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What is a mortar rake used for?

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The process of removing mortar from between brick / stonework and adding in new mortar is called repointing. The process of removing mortar from between brick/stonework and adding in new mortar is called ‘repointing’.
As a building ages the mortar between the bricks or stones starts to crumble and wear. As the mortar begins to disappear the inside of the building can suffer from damp as the moisture which is normally prevented from seeping into the structure of the building is allowed to do so with the absence of mortar. As a building ages, the mortar between the bricks or stones starts to crumble and wear. As the mortar begins to disappear, the inside of the building can suffer from damp, as the moisture which is normally prevented from seeping into the structure of the building is allowed to do so with the absence of mortar.
Sometimes mortar can be mixed badly and it starts to crumble prematurely. Or, the mortar could be made with too much cement and as a result the mortar will not be moist enough and will take the moisture from the surrounding bricks / stones. This makes the bricks crumble - weakening the the structure of the building over time. Sometimes, mortar can be mixed badly and it starts to crumble prematurely, or, the mortar could be made with too much cement. As a result, the mortar will not be moist enough and will take the moisture from the surrounding bricks/stones, causing them to crumble and weakening the structure of the building over time.
Deciding on which tool to use when removing mortar will depend on A - the Area / Amount of mortar you will be removing, B - the Blend of mortar you will be removing and C - the Choice of power tools you already have available. Deciding on which tool to use when removing mortar will depend on the following:

  1. The area and amount of mortar you will be removing
  2. The blend of mortar you will be removing
  3. The power tools you already have available

1. The area and amount of mortar you will be removing

A - the Area / Amount of mortar you will be removing will help you decide which type of tool you will be using. If you only need to remove a small area of mortar a hand - powered tool maybe most beneficial as it is the cheapest option and easiest to use. However, if you need to remove a larger area of mortar you may find it more helpful to use a power tool with a mortar rake attachment as the power tool will be able to rake through the mortar at a faster pace than you would be able to do by hand. Thinking about the area and amount of mortar you will be removing will help you decide which type of tool to use.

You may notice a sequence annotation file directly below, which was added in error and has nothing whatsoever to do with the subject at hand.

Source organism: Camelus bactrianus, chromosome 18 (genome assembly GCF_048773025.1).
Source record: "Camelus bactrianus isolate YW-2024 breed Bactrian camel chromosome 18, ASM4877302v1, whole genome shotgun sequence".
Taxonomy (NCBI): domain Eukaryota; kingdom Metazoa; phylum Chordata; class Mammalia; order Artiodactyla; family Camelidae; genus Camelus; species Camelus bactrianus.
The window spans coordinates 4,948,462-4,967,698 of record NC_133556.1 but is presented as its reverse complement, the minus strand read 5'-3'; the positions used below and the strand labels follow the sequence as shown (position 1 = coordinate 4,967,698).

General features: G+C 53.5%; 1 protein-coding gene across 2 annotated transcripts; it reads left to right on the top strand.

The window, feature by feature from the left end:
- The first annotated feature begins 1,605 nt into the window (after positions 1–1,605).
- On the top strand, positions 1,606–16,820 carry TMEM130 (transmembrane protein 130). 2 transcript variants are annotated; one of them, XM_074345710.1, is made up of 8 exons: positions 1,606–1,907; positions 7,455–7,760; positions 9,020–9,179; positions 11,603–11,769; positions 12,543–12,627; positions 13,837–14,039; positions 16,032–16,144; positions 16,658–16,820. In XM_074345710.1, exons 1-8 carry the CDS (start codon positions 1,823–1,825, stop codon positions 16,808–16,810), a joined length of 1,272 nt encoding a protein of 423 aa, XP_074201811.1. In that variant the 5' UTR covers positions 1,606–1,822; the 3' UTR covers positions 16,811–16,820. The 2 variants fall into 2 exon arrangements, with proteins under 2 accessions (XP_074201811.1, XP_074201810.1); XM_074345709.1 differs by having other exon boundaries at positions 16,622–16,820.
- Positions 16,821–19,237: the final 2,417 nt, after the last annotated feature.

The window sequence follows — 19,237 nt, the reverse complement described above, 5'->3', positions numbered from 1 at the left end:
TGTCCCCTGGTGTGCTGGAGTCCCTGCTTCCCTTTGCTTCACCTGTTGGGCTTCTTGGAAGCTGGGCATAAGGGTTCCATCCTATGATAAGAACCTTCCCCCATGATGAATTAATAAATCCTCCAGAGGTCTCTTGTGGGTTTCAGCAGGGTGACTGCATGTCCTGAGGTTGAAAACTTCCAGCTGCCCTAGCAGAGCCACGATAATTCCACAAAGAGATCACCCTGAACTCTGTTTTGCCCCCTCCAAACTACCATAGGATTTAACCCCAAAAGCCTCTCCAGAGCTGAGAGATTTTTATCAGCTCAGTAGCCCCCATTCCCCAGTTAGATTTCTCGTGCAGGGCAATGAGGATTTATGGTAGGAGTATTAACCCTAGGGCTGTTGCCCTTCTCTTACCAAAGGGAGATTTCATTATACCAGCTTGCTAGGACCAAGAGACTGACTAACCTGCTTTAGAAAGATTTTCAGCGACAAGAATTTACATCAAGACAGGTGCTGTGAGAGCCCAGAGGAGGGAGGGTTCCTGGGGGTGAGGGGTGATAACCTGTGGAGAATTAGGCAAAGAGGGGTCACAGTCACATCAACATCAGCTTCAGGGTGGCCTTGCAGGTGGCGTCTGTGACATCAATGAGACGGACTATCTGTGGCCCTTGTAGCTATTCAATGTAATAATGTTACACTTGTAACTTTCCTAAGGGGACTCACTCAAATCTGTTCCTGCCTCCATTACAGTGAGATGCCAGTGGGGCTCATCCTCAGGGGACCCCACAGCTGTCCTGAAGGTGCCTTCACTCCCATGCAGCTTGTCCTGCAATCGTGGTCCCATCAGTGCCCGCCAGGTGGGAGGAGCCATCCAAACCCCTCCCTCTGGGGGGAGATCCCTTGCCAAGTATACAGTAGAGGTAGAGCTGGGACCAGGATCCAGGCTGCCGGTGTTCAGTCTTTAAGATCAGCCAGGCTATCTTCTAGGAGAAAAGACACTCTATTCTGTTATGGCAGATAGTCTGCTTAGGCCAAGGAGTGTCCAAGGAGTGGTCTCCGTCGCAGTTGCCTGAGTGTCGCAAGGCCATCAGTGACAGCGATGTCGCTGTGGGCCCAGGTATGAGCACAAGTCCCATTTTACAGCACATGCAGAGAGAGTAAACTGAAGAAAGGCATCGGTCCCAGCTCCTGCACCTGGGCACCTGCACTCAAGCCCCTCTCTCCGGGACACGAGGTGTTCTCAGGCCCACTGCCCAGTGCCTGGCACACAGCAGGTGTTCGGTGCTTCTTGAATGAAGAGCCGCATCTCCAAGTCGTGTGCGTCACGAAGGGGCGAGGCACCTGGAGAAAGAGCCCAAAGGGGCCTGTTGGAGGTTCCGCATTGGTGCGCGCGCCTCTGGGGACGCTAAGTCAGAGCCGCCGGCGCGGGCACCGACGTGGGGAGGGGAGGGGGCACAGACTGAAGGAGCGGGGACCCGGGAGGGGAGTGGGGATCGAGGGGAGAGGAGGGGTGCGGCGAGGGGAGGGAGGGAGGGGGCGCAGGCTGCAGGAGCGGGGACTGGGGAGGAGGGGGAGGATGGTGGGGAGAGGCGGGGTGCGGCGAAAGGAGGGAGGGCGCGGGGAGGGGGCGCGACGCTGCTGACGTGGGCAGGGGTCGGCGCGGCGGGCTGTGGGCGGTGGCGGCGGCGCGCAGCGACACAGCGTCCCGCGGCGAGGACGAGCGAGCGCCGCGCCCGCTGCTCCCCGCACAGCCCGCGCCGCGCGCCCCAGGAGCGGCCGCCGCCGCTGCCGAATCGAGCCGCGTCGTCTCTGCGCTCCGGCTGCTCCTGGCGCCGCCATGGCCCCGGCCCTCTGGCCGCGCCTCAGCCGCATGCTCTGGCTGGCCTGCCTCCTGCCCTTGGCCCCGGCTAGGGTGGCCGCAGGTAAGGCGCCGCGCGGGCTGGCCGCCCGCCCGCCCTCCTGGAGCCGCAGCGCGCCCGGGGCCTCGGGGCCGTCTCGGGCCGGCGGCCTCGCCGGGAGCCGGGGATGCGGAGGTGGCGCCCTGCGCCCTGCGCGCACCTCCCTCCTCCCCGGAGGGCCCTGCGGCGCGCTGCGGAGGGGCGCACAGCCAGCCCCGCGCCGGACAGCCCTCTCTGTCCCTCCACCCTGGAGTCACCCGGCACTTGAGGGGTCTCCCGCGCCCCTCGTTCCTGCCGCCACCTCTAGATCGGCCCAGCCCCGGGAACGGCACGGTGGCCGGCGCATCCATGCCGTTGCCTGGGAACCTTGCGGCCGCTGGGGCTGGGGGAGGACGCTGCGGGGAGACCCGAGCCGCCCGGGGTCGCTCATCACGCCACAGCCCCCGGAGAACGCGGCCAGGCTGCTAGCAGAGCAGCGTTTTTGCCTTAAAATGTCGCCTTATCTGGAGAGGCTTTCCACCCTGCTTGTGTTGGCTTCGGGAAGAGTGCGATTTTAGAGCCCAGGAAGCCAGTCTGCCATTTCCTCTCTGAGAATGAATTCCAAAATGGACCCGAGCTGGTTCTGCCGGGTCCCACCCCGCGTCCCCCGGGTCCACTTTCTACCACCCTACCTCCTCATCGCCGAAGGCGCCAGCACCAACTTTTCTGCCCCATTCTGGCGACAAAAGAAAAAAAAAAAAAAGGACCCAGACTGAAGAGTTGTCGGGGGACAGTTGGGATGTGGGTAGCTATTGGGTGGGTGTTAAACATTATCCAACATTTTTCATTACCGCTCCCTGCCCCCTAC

If you need to remove a large area of mortar, you may find it more helpful to use a power tool with a mortar rake attachment as the power tool will be able to rake through the mortar at a faster pace than you would be able to do by hand.

2. The blend of mortar you will be removing

B - The Blend of mortar you're removing will affect which tool you use. Although a hand - powered tool may be easy to use on lime - based mortar - as it will crumble easily when raked - a cement based mortar mix may be much harder to rake through and require the strength provided by a power tool to be raked efficiently. The blend of mortar you are removing will affect which tool you use.

Although a hand-powered tool may be easy to use on lime-based mortar (as it will crumble easily when raked), a cement-based mortar mix may be much harder to rake through by hand and so will require the strength provided by a power tool.

3. The power tools you already have available

C - the Choice of power tools you have available may decide your choice in mortar rake attachments. Rather than using power tools such as angle grinders with grinding discs, or SDS Plus Drills with masonry drill bits in -  it is advisable to use a mortar rake attachment because mortar rakes are designed specifically for removing the mortar between stones and bricks. A mortar rake is designed so as unlike a blade it does not overcut the brickwork but works in the channels between the stones / bricks. The choice of power tools you have available may decide your choice in mortar rake attachments.

Rather than using power tools such as angle grinders with grinding discs, or SDS plus drills with masonry drill bits in, it is advisable to use a mortar rake attachment as they are designed specifically for the removal of mortar between stones and bricks.

Using a mortar rake is advisable when mortar raking because the tool is crafted for that specific job. Unlike using other power tool combinations this accessory rakes out mortar between the joint beds and 'perps' (perpendicular angles) Unlike other power tool combinations, a mortar rake cuts/grinds out mortar between the joint beds (horizontals) and ‘perps’ (perpendicular angles – verticals)